I honestly think it's kinda funny how people have taken to emailing Boyfriend in order to get his thoughts on this Journo/Blogger kerfluffle. You guys! I don't call him Boyfriend Jon for nothing! Of course he wouldn't disappoint:
There has been much debate on Twitter among tennis journalists whether or not bloggers should be credentialed for tournaments. I use the term blogger generally because there are some tennis journalists who do write blogs. Also there are some journalists who use information from blogs to write their stories. Where do you stand on this issue? (I don't know whether you should use my real name or not as I might get stoned by both journalists and bloggers.)
--Anonymous, New York/New Jersey
• I don't envy the credentialing gatekeepers on this issue. Tennis in particular -- as we'd expect from a scattered, global sport -- has a huge online presence and following. Excluding bloggers and even full-time tweeters would be a fool's errand. Yet if everyone with a blog were granted a credential, media rooms would need to be the size of the Palace of Versailles. A blanket policy won't work. You simply need to assess on a case-by-case basis. The saving grace: it's pretty easy to discern which bloggers are legit and have a critical mass of followers -- and which don't.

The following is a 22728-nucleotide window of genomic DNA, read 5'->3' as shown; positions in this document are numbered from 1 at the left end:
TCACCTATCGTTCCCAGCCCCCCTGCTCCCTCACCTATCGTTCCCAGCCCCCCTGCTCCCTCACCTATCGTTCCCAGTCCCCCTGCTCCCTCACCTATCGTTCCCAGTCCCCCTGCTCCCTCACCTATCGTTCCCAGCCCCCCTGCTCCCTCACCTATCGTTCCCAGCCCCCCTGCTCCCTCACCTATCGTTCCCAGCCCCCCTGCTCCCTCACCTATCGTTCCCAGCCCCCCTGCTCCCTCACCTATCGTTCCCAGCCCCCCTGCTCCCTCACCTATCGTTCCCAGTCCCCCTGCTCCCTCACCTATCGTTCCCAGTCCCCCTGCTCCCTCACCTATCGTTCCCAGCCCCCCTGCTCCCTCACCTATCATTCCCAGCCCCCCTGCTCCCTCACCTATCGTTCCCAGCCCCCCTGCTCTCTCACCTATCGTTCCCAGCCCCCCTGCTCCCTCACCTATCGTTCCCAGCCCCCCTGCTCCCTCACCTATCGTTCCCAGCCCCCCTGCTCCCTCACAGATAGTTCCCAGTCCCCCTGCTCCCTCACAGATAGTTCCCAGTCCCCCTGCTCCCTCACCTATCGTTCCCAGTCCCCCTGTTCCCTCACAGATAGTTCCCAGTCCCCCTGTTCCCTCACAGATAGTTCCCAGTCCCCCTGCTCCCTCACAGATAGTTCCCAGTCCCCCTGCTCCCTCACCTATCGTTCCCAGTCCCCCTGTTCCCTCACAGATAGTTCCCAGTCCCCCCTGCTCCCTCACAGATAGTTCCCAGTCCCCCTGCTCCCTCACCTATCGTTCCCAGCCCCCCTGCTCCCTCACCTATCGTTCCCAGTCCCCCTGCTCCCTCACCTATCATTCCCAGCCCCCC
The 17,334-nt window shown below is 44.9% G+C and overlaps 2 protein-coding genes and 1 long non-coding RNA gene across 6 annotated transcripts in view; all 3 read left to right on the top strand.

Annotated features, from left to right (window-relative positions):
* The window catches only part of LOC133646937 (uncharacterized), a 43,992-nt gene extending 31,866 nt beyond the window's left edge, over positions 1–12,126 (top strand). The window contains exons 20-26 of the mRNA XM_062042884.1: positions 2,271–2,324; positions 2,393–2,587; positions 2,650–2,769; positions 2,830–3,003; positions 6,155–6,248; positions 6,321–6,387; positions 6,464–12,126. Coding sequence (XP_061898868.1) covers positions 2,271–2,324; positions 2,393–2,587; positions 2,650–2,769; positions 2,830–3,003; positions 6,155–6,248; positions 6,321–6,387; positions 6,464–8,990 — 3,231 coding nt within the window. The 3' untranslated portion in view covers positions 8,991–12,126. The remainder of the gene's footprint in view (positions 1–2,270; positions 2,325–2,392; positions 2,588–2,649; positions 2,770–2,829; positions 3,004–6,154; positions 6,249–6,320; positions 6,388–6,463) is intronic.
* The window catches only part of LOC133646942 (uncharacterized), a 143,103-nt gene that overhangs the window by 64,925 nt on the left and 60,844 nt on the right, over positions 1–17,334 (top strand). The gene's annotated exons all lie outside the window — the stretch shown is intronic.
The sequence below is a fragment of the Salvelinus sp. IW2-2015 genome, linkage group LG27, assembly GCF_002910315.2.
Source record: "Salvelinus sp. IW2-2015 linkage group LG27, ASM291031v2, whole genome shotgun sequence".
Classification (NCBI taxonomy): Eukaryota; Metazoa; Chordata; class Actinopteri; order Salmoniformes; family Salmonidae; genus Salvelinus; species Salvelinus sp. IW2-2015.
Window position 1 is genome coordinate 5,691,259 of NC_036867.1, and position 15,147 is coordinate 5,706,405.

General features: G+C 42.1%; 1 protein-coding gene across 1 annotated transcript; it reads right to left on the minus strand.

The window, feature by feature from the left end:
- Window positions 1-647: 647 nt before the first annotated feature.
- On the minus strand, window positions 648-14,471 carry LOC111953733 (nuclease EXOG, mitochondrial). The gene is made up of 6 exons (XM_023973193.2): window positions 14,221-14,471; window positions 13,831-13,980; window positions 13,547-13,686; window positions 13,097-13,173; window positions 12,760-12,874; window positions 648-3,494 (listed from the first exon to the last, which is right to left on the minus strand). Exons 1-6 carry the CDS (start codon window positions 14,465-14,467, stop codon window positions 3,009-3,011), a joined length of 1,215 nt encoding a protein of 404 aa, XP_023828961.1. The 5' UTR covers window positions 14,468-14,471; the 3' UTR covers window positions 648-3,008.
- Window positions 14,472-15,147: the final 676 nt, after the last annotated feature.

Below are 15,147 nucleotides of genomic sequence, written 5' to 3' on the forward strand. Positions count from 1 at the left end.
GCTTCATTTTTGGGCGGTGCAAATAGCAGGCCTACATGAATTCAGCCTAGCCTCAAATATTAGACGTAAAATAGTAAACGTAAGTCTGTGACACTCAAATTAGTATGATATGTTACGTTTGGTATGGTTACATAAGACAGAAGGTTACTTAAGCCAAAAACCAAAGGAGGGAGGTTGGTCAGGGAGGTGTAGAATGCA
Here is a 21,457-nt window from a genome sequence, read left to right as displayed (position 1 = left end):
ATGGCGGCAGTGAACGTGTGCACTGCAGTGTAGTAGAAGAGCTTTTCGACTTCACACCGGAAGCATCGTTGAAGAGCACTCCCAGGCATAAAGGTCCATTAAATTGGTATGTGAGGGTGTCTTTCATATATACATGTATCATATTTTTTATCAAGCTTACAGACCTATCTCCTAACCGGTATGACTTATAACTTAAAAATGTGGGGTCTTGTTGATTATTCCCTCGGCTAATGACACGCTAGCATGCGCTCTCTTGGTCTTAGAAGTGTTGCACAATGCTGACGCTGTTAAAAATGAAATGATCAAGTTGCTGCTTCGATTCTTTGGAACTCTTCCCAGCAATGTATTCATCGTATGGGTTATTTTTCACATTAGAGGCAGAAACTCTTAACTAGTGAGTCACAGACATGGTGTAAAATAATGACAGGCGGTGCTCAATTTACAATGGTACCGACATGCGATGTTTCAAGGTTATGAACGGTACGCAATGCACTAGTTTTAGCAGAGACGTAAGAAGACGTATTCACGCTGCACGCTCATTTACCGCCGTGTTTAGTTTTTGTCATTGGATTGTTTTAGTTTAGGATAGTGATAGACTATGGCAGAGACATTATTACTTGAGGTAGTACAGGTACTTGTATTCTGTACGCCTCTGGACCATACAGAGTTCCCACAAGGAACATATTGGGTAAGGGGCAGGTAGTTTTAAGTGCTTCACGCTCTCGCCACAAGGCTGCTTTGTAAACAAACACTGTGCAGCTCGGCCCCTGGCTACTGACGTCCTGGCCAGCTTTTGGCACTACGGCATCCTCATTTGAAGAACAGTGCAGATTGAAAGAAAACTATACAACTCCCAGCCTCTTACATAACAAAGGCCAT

Continuing last week's discussion, where do you stand on bloggers? Are you, too, in the "fans with typewriters" camp?
- John P., New York
Since Key Biscayne, I've gotten bits and pieces about a "Twitter battle" and an "alias feud" and a lot of other weird allegations of subterfuge that I don't entirely understand. I'm not sure I ever got the blogger-journalist dichotomy. There are some bloggers who are knowledgeable and diligent and creative and belong in a press room. There are some bloggers who probably don't warrant credentials. As far as I'm concerned, bloggers are a welcome addition to the media caravan. As the mainstream media dwindles, as budgets are cut, as tennis loses currency in the U.S. and goes ever more global, bloggers serve an increasingly important role. If I'm following from afar, give me a passionate tennis lover who might write clunkily or express her fandom too blatantly over the hockey writer for the local newspaper who's covering the tennis against his will.
Again, though, if anyone wants to fill me in on this digital blood feud (aliases and trolling and phony IP addresses!) fire away...